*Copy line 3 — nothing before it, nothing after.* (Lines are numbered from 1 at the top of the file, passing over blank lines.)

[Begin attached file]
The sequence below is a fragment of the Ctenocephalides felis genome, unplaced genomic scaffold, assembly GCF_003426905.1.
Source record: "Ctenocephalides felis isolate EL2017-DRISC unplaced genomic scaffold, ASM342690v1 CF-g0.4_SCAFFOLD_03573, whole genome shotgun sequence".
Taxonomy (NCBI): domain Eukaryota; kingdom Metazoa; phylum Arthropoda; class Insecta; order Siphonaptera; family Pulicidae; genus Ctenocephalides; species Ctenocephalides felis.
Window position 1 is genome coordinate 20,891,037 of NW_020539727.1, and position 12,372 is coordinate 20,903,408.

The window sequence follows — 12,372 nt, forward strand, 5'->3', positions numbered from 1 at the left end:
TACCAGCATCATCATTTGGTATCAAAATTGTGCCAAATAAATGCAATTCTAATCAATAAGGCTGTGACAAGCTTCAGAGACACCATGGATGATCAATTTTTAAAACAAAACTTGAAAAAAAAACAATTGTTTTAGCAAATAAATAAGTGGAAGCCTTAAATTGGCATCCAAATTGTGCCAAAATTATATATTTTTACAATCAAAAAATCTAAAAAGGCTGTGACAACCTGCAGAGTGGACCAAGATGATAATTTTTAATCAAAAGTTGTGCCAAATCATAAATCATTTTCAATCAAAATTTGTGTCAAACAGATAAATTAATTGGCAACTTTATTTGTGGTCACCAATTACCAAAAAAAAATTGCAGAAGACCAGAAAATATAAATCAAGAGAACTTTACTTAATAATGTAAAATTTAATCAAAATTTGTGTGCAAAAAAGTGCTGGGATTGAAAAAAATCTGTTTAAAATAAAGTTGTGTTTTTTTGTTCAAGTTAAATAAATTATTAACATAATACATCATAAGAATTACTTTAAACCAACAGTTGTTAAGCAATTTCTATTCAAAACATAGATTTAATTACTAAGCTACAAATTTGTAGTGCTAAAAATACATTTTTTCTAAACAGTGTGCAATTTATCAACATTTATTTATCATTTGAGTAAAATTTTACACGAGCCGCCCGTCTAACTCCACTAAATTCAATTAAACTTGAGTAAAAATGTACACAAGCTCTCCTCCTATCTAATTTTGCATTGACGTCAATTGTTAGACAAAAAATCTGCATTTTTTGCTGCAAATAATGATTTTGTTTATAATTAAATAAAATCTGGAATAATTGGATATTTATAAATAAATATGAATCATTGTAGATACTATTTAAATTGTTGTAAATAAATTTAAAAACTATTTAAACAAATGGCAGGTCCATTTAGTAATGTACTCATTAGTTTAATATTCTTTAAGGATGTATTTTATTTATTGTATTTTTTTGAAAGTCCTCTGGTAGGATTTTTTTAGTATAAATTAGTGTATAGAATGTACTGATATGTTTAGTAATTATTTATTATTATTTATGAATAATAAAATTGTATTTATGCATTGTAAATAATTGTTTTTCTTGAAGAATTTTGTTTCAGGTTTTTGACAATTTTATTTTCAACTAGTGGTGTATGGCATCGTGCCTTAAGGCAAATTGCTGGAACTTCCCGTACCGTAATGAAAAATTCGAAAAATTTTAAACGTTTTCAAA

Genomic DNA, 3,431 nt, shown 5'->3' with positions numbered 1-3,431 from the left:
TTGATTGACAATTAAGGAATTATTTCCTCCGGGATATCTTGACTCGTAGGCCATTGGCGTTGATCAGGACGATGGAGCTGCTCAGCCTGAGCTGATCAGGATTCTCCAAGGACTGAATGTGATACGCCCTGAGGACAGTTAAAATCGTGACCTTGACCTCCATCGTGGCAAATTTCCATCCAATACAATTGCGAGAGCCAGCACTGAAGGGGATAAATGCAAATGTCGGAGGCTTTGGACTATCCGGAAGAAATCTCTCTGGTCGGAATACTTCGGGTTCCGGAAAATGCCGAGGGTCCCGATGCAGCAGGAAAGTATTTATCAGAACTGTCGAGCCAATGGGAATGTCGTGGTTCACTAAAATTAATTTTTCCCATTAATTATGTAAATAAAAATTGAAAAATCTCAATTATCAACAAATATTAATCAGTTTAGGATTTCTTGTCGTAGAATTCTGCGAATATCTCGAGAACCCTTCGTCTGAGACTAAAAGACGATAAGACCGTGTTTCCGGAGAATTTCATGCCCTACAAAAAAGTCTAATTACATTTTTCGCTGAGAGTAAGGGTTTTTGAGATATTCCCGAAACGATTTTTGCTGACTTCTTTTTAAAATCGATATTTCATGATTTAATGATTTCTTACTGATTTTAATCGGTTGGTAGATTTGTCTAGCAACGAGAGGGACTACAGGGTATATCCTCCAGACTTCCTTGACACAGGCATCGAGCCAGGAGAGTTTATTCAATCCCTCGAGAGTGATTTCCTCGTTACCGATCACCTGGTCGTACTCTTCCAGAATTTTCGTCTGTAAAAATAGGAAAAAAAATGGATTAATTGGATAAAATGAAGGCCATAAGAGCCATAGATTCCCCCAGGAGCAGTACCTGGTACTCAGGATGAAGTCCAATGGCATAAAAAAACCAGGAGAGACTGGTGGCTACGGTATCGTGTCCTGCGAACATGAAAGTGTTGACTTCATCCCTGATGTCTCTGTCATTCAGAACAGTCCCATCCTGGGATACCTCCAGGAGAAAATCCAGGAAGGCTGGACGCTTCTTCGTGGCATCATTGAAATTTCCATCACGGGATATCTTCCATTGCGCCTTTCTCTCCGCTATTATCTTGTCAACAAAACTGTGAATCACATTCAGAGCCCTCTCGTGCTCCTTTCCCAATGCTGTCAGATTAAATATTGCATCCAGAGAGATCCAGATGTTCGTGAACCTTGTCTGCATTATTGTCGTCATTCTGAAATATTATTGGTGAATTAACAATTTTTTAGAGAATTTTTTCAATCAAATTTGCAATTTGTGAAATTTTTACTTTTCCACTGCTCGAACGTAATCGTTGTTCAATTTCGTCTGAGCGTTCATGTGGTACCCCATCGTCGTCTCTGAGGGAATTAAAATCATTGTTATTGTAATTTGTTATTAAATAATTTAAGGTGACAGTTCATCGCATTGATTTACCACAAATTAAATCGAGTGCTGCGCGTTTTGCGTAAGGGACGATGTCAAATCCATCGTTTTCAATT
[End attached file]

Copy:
Taxonomy (NCBI): domain Eukaryota; kingdom Metazoa; phylum Arthropoda; class Insecta; order Siphonaptera; family Pulicidae; genus Ctenocephalides; species Ctenocephalides felis.